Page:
With her new novel, World Fantasy Award winner Jo Walton, who was born in Wales and now lives in Montreal, delivers a rarity in this post-Harry Potter, post-Twilight world: a novel focused on young adult characters that never panders and never condescends to its adult readers.
Written in the form of diary entries, Among Others is the story of 14-year-old Morwenna Phelps. Mor grew up in Wales, in a world steeped in magic and mystery. She and her twin sister, daughters of a witch, were able to see fairies, and to perform deceptively simple rituals that have the power to affect the real world. (A flower thrown into a pond of factory waste, for example, results in the factory closing.) The novel begins with Mor being sent to boarding school in the aftermath of her sister’s death. As she struggles to fit in at school, her backstory gradually emerges: her sister was killed, and Mor herself injured, when they faced off against their mother, who was seeking to gain dangerous magical powers.
Over the course of the novel, Mor attempts to find her place in the world and to reckon with the perils and promise of her magic. Much of the book revolves around science fiction novels, which Mor devours voraciously. Her reading forms her worldview and, ultimately, dictates how she finds community, support, and love.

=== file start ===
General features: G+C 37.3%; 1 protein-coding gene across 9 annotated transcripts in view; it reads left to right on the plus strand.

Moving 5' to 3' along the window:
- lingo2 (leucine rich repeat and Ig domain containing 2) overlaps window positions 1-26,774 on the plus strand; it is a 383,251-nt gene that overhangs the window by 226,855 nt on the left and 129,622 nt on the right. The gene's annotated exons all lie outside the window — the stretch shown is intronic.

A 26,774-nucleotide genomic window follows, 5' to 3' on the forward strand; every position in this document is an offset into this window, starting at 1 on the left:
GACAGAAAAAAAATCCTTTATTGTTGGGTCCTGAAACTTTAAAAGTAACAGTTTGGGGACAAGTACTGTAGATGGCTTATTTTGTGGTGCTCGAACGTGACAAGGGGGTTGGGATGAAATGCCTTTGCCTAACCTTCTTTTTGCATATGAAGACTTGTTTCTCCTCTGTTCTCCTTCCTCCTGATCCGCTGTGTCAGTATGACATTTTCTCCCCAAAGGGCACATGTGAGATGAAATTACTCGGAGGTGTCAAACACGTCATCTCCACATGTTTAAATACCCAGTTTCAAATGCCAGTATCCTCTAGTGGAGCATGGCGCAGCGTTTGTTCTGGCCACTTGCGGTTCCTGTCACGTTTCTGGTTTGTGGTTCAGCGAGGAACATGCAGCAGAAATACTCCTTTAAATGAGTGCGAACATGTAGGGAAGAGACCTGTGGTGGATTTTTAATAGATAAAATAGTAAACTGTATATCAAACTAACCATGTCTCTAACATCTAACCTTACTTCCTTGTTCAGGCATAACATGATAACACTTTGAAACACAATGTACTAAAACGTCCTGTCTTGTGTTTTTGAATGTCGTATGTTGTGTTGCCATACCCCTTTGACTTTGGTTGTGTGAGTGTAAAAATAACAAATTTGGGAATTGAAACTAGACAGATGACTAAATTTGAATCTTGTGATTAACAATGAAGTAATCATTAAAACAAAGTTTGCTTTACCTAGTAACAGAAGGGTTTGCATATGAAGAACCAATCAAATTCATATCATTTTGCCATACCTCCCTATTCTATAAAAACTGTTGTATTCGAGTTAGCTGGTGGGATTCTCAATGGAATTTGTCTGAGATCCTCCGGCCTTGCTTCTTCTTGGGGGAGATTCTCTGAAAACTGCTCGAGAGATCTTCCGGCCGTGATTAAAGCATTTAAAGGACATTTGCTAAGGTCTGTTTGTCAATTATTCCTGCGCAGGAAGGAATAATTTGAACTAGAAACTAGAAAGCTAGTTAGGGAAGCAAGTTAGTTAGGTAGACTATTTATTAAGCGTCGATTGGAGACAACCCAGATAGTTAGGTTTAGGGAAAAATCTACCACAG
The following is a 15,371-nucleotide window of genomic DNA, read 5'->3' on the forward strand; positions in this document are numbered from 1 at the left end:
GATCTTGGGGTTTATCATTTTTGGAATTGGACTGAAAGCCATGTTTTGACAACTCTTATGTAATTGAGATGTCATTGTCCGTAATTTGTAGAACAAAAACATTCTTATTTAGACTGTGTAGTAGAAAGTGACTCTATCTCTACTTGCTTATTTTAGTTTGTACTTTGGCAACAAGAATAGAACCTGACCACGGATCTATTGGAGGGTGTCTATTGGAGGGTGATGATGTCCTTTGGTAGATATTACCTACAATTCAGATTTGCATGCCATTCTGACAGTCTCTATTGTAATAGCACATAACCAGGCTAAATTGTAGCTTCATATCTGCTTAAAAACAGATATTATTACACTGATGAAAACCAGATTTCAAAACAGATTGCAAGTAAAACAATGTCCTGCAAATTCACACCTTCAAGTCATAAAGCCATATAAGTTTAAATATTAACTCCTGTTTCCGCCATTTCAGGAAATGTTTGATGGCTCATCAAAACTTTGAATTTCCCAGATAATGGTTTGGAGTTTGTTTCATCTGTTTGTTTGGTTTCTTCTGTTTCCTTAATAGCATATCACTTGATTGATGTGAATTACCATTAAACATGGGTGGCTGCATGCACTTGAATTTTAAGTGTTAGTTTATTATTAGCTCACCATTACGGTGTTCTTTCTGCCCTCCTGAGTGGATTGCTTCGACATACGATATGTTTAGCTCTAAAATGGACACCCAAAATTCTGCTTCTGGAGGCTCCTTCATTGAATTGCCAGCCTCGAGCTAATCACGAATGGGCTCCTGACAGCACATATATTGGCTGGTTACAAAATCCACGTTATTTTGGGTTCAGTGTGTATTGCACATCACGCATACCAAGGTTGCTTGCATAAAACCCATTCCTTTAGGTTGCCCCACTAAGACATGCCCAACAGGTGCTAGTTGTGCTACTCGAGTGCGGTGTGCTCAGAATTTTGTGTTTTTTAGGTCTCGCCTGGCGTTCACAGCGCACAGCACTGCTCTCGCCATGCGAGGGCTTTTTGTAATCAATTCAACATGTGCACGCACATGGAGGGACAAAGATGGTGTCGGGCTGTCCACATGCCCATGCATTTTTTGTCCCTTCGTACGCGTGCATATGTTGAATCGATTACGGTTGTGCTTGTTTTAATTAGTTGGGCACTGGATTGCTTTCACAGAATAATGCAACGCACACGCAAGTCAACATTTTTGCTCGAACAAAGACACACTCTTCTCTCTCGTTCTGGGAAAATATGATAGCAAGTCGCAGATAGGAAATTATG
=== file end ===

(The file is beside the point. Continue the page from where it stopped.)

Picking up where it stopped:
Walton writes with an easy grace, capturing Mor’s voice in all its conflicting aspects. Readers are able to see behind the walls she builds to protect herself, and witness her suffering, questioning, and learning. When her mother re-emerges as a threat, Mor’s reaction is free of histrionics and integrated into her adolescent self-reflection.
Walton has written a novel of ideas and genuine emotion. It thrills in its humanity and its characters’ grappling toward understanding. True, the ending feels a bit rushed, but that’s of little consequence: Among Others is powerful, magical stuff.